Nonetheless, Gray decided to take on Fenty, and again Green headed his campaign. Her duties included being a leading authority figure and being involved in the most minute tasks, according to interviews with several campaign workers.
The day after the primary, many workers received letters signed by Green that the campaign would scale back and that they were no longer needed. People who appeared to be volunteers on the campaign, some of them friends of Green, became paid staff members, according to campaign finance records.
Thomas Green said his client had no discussions about and no influence over the money paid to people who worked on the campaign. “The salary and bonus decisions were made by the transition director without Ms. Green’s input or knowledge,” he wrote in an e-mail.
Hall was paid $30,000. Brooks was paid $44,000. Brooks’s neighbor, Leroy Ellis, received more than $60,000 in fees, records show.
When Gray assembled his administration, Hall was hired as a $200,000 chief of staff.
Hall’s son was hired in the Department of Parks and Recreation; Brooks’s son was hired in the Office of the Deputy Mayor for Planning and Economic Development; Ellis was hired as a $125,000 special assistant in the Department of Employment Services.
Judy Banks, whom Green recommended to head the Department of Human Resources, was paid $180,000 annually, although she is paid $127,000 in a similar job at the Walter E. Washington Convention Center, from which she is on leave. Banks, who did not comment about her compensation during a council hear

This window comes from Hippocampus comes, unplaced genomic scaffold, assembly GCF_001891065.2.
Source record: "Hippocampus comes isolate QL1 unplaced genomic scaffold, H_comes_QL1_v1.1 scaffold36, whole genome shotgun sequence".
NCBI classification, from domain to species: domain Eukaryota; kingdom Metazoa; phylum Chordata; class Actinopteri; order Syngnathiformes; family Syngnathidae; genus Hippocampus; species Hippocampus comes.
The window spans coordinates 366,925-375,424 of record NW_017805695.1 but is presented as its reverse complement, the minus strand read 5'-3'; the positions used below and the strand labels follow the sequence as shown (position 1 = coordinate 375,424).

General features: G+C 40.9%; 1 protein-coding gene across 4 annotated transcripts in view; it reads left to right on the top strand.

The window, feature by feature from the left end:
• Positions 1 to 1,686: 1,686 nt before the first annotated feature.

ing last week, has returned to the convention center.
Gray has said he was unaware that any children other than Green’s daughter had been hired. All of them, except Green’s daughter, resigned. Gray fired Hall.
Banks said at a recent council hearing that she flagged the possible nepotism to other city officials but that she was not responsible for hiring. Ellis did not return a call for comment.
Meanwhile, Green has withdrawn her nomination to chair the Washington Convention and Sports Authority board. She also is expected to testify before the D.C. Council in the coming weeks on the administration’s hiring practices and allegations from Brown, who has been dismissed from his $110,000-a-year job with the Department of Health Care Finance.
A campaign worker, who was told to direct people to a campaign Web site when they asked about jobs, said that he doesn’t believe Brown’s allegations but that the episode had its advantages.
“The good thing is that Sulaimon Brown has caused a house cleaning,” he said.